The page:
Coriolanus

by: William Shakespeare

Original Text

Modern Text

FIRST SENTINEL

Faith, sir, if you had told as many lies in his
30behalf as you have uttered words in your own, you
should not pass here; no, though it were as virtuous
to lie as to live chastely. Therefore, go back.

FIRST GUARD

Sir, if you’ve told as many lies on his behalf as you’ve spoken words that benefit yourself, you should not pass here. You act as if it were as virtuous to lie as it is to live honestly. Go back.

MENENIUS

Prithee, fellow, remember my name is Menenius,
always factionary on the party of your general.

MENENIUS

Please, fellow, remember my name is Menenius, and I’ve always been on your general’s side.

SECOND SENTINEL

35Howsoever you have been his liar, as you say you
have, I am one that, telling true under him, must
say, you cannot pass. Therefore, go back.

SECOND GUARD

Even if you’ve lied for him, as you say you have, I must follow his orders truthfully and say that you cannot pass. So go back.

MENENIUS

Has he dined, canst thou tell? for I would not
speak with him till after dinner.

MENENIUS

Has he eaten yet, could you tell me? Because I wouldn’t want to speak with him until after dinner.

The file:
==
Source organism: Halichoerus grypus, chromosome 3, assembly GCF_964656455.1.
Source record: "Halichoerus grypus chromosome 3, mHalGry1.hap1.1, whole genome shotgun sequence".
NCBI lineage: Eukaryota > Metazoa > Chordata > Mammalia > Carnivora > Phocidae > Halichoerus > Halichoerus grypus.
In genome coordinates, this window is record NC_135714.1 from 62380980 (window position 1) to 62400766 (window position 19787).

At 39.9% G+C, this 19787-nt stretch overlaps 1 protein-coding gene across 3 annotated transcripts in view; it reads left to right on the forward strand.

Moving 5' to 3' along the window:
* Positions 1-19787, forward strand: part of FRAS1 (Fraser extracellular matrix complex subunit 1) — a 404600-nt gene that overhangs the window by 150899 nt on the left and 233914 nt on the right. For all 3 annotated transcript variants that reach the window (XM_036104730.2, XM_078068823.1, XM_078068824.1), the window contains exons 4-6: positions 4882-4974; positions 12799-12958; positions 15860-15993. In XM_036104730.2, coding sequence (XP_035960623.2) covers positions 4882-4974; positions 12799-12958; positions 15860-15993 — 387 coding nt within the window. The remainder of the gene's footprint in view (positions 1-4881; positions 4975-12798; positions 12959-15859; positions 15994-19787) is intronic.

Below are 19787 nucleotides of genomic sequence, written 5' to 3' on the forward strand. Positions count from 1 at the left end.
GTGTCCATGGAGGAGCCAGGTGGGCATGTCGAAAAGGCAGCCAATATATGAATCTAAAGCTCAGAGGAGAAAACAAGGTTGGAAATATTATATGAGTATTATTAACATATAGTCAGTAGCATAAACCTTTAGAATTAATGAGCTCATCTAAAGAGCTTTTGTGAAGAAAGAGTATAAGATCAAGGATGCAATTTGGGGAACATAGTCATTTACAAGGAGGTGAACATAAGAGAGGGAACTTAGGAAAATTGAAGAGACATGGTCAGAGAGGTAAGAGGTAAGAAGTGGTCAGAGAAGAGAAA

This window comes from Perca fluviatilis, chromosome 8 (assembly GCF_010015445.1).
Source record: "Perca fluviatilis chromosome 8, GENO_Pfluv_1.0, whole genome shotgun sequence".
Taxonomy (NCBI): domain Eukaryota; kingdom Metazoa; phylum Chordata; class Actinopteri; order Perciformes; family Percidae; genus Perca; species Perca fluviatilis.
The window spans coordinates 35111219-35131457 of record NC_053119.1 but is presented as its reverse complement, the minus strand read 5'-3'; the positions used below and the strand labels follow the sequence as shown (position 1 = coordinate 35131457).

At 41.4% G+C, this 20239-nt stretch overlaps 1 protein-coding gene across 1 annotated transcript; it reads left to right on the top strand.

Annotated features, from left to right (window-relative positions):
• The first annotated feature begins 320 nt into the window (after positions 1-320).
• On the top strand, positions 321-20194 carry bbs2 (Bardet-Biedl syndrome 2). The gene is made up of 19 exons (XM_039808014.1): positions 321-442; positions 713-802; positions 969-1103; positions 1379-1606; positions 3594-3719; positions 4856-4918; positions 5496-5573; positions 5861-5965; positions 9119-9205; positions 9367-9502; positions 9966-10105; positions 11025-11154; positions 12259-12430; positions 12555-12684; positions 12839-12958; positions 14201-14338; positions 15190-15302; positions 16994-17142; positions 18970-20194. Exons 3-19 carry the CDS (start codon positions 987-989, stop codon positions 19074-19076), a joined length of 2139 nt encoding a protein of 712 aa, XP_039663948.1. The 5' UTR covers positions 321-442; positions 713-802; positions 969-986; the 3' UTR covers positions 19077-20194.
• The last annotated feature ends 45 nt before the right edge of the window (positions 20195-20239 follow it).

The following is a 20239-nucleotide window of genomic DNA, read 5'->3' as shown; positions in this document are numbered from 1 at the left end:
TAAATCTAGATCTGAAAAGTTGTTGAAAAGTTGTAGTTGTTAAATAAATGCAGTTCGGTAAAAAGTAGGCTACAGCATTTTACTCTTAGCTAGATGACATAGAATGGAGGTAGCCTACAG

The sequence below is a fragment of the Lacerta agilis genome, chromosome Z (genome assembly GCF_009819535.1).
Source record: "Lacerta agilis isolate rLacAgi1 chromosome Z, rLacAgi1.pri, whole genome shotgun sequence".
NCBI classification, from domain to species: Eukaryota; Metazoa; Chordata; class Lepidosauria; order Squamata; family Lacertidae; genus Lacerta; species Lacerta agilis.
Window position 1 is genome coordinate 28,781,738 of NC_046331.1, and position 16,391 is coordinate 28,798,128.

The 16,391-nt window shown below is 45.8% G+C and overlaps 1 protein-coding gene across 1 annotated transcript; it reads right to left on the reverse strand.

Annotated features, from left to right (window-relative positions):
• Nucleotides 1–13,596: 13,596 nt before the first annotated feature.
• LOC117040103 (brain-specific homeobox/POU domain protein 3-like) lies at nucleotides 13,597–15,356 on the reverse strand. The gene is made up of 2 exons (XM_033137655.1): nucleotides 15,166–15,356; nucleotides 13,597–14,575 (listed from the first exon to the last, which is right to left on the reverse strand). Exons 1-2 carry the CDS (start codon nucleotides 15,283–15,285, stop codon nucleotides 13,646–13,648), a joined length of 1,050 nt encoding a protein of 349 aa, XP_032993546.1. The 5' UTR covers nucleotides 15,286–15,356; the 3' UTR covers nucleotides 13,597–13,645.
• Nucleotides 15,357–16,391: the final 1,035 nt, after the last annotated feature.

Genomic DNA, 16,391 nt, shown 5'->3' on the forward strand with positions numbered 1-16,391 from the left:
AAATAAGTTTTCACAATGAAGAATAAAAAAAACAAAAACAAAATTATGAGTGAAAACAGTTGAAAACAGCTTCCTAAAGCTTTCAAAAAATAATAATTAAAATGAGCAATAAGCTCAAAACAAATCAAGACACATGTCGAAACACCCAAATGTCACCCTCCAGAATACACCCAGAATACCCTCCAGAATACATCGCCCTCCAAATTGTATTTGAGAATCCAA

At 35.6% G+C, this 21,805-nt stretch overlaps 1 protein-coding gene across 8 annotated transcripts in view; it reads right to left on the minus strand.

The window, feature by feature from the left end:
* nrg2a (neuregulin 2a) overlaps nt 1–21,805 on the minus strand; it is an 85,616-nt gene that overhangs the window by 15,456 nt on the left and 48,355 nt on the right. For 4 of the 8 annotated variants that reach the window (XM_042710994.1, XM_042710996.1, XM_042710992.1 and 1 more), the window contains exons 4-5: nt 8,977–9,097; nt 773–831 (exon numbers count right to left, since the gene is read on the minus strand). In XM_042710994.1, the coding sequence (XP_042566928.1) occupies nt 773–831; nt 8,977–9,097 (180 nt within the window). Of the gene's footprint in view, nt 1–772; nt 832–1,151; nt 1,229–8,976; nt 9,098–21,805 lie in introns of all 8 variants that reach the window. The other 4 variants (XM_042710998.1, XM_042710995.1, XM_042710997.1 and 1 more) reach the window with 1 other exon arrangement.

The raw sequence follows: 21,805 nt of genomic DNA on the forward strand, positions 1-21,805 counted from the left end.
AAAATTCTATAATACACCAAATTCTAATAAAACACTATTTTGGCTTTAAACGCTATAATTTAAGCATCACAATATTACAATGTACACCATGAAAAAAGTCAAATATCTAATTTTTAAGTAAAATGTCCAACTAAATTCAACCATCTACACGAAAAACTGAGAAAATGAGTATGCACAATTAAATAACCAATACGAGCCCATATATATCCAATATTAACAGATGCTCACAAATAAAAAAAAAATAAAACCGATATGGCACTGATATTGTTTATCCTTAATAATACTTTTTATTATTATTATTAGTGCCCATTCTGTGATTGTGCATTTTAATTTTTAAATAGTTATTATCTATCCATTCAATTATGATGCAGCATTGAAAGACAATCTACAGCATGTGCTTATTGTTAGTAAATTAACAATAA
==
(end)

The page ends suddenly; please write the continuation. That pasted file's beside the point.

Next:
FIRST SENTINEL

40You are a Roman, are you?

FIRST GUARD

You’re a Roman, are you?

MENENIUS

I am, as thy general is.

MENENIUS

I am, just as your general is.

FIRST SENTINEL

Then you should hate Rome, as he does. Can you,
when you have pushed out your gates the very
defender of them, and, in a violent popular
45ignorance, given your enemy your shield, think to
front his revenges with the easy groans of old
women, the virginal palms of your daughters, or with
the palsied intercession of such a decayed dotant as
you seem to be? Can you think to blow out the
50intended fire your city is ready to flame in, with
such weak breath as this? No, you are deceived;
therefore, back to Rome, and prepare for your
execution: you are condemned, our general has sworn
you out of reprieve and pardon.

FIRST GUARD

Then you should hate Rome the way he does. You’ve banished your greatest hero from your gates and, in a violent popular ignorance, given your best defender to your enemy. So how can you think to counteract his plan for revenge with the meaningless groans of old women, the prayers of your virgin daughters, or the crippled pleas of a decayed, senile old man such as yourself? You think you can blow out the fire that is about to engulf your city in flames with such weak breath as this? If so, you’re mistaken. Go back to Rome and prepare for your execution. You’re condemned, and our general has sworn to grant you no reprieve or pardon.